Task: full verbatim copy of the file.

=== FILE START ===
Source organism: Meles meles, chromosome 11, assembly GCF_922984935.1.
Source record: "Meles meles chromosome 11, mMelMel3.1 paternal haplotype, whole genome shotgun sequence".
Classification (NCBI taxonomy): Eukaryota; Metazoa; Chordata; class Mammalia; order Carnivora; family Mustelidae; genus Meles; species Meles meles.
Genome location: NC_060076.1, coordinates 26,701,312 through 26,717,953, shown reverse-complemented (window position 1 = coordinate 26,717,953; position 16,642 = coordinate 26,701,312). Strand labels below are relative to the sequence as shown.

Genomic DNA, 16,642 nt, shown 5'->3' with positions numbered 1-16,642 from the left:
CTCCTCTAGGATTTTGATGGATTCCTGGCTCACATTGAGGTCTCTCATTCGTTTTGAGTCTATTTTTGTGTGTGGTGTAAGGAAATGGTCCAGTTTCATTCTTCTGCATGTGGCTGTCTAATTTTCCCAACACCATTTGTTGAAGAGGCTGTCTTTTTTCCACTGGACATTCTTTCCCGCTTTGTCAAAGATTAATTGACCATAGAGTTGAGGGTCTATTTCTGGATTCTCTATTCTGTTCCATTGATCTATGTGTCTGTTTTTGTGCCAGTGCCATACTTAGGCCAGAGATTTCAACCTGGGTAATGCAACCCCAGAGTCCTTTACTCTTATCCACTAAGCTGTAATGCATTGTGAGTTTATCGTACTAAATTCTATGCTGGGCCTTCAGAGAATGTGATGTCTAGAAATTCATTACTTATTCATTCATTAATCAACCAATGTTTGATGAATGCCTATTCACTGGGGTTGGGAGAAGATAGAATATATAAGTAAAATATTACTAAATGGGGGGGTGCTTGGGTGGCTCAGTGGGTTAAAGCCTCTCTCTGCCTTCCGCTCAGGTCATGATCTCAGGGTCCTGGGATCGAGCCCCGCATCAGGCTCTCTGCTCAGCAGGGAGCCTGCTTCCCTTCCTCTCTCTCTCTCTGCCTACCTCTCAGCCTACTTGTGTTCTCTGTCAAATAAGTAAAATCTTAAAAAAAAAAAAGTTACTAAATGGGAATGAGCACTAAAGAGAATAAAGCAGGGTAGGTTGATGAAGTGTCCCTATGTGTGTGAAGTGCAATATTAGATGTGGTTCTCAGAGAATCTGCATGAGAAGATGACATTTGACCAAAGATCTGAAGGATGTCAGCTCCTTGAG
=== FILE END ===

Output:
Source organism: Meles meles, chromosome 11, assembly GCF_922984935.1.
Source record: "Meles meles chromosome 11, mMelMel3.1 paternal haplotype, whole genome shotgun sequence".
Classification (NCBI taxonomy): Eukaryota; Metazoa; Chordata; class Mammalia; order Carnivora; family Mustelidae; genus Meles; species Meles meles.
Genome location: NC_060076.1, coordinates 26,701,312 through 26,717,953, shown reverse-complemented (window position 1 = coordinate 26,717,953; position 16,642 = coordinate 26,701,312). Strand labels below are relative to the sequence as shown.

Genomic DNA, 16,642 nt, shown 5'->3' with positions numbered 1-16,642 from the left:
CTCCTCTAGGATTTTGATGGATTCCTGGCTCACATTGAGGTCTCTCATTCGTTTTGAGTCTATTTTTGTGTGTGGTGTAAGGAAATGGTCCAGTTTCATTCTTCTGCATGTGGCTGTCTAATTTTCCCAACACCATTTGTTGAAGAGGCTGTCTTTTTTCCACTGGACATTCTTTCCCGCTTTGTCAAAGATTAATTGACCATAGAGTTGAGGGTCTATTTCTGGATTCTCTATTCTGTTCCATTGATCTATGTGTCTGTTTTTGTGCCAGTGCCATACTTAGGCCAGAGATTTCAACCTGGGTAATGCAACCCCAGAGTCCTTTACTCTTATCCACTAAGCTGTAATGCATTGTGAGTTTATCGTACTAAATTCTATGCTGGGCCTTCAGAGAATGTGATGTCTAGAAATTCATTACTTATTCATTCATTAATCAACCAATGTTTGATGAATGCCTATTCACTGGGGTTGGGAGAAGATAGAATATATAAGTAAAATATTACTAAATGGGGGGGTGCTTGGGTGGCTCAGTGGGTTAAAGCCTCTCTCTGCCTTCCGCTCAGGTCATGATCTCAGGGTCCTGGGATCGAGCCCCGCATCAGGCTCTCTGCTCAGCAGGGAGCCTGCTTCCCTTCCTCTCTCTCTCTCTGCCTACCTCTCAGCCTACTTGTGTTCTCTGTCAAATAAGTAAAATCTTAAAAAAAAAAAAGTTACTAAATGGGAATGAGCACTAAAGAGAATAAAGCAGGGTAGGTTGATGAAGTGTCCCTATGTGTGTGAAGTGCAATATTAGATGTGGTTCTCAGAGAATCTGCATGAGAAGATGACATTTGACCAAAGATCTGAAGGATGTCAGCTCCTTGAG